Mining Arrives In Cuautitlan, Mexico, But Is Halted By Indigenous PeoplePublished by MAC on 2005-11-24
Source: Indigenous People ()
Mining arrives in Cuautitlan, Mexico, but is halted by Indigenous People
by Indigenous People
24th November 2005
Agustín del Castillo, Guadalajara, México
Old wounds have been reopened in the primarily indigenous region of Sierra de Manantlán, Mexico. On Tuesday November 22, machinery and workers of the mining company Peña Colorada entered into commonly-held Ayotitlán territories in search of 50,000 tons of iron, but were blocked by almost a hundred native Nahuas from the locality of Telcruz who came to the site and halted the operation. As of yesterday night, the machinery was still sitting unused at the site as the campesinos continued their internal discussions over whether to confront or support the powerful mining company from Minatitlán, Colima.
"On the part of the municipal government, we have notified officials of the Federal Office of Environmental Protection (PROFEPA), that the company has entered over one kilometre into our lands with their machines and has clear cut trees, and although they claim that they have permits from SEMARNAT (Secretary of Environment and Natural Resources), we have grave doubts," said the municipal secretary of Cuautitlán, Fredy Díaz.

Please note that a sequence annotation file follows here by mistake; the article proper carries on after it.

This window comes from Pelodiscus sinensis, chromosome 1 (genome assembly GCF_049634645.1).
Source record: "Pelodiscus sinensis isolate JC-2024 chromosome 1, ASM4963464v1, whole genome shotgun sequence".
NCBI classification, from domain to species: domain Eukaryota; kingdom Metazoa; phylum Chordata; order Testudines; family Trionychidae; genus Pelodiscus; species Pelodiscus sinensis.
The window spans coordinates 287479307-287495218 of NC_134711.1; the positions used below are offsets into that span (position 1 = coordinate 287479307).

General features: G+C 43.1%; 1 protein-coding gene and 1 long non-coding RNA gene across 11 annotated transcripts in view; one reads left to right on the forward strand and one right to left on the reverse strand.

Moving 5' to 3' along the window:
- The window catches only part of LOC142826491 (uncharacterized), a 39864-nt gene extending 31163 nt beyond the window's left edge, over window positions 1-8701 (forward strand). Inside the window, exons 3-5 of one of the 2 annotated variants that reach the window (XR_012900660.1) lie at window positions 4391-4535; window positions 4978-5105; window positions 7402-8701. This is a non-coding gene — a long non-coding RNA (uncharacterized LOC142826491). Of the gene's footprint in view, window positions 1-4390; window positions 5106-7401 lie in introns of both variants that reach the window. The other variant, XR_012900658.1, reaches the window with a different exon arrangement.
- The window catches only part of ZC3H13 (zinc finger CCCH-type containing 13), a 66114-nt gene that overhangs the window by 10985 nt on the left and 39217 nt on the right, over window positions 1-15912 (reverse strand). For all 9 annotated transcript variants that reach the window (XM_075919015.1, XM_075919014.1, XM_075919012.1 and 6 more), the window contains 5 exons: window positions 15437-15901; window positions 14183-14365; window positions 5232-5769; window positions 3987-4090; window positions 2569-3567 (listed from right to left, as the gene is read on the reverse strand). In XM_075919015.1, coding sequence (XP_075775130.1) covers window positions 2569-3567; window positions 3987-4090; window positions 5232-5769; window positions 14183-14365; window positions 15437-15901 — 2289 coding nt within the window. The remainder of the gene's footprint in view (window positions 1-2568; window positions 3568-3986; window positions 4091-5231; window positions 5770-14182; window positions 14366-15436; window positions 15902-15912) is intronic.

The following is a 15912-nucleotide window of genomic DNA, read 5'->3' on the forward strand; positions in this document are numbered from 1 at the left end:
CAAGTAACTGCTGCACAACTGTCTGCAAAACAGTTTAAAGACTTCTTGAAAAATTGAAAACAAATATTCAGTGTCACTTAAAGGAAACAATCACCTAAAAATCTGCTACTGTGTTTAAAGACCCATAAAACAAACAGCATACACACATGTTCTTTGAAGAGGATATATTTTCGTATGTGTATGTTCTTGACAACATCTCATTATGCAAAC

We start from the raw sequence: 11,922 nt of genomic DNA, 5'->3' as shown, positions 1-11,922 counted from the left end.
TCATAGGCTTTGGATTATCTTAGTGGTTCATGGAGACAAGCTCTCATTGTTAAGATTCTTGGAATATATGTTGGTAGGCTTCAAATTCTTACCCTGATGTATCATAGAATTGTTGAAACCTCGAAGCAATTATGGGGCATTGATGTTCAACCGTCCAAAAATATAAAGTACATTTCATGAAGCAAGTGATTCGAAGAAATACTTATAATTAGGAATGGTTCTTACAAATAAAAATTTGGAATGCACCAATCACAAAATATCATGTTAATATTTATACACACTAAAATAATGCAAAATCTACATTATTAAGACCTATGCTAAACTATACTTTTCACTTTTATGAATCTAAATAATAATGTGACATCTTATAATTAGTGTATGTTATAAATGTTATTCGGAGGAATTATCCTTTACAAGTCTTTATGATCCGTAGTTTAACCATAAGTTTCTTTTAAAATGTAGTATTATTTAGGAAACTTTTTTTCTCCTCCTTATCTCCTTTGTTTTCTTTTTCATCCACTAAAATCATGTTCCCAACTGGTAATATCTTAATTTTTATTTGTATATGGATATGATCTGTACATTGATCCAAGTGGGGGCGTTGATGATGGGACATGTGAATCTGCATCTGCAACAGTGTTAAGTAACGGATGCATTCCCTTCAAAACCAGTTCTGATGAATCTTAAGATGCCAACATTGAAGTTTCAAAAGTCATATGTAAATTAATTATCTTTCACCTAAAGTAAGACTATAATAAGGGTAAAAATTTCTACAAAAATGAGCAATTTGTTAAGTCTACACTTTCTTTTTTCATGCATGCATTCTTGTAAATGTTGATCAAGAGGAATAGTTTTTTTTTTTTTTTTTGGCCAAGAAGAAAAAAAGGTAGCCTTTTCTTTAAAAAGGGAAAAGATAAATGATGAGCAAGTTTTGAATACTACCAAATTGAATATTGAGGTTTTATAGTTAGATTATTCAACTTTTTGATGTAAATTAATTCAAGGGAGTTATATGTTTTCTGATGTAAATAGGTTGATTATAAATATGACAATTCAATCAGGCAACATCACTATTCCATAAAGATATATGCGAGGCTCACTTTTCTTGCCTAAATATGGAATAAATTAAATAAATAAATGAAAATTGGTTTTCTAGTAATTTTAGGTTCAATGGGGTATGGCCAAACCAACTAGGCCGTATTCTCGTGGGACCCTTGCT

In an interview via telephone, the official emphasised the climate of anger in the indigenous towns because of the presence of the mining company. "Those who stopped the machines were primarily folks from Telcruz, who live closest to the sites that the company wants to explore, but in the following days, many people from Ayotitlán and other communities have joined them," said Díaz.
The campesinos decry that environmental authorities have done nothing about the incident. "If they find a campesino gathering wood for the kitchen, they’ll haul them off to jail, but when it comes to dealing with this company, they get cold feet," commented one resident.
The problem is aggravated because it appears sure that there are large deposits of minerals in this agricultural centre. And if this weren’t enough, the riches are buried below the Biosphere Reserve of the same name, although current law prevents all mining activities. What is certain is that all of these mountains were awarded mining concessions before the ecological reserve was created, the largest area of natural protection in the whole West of the country.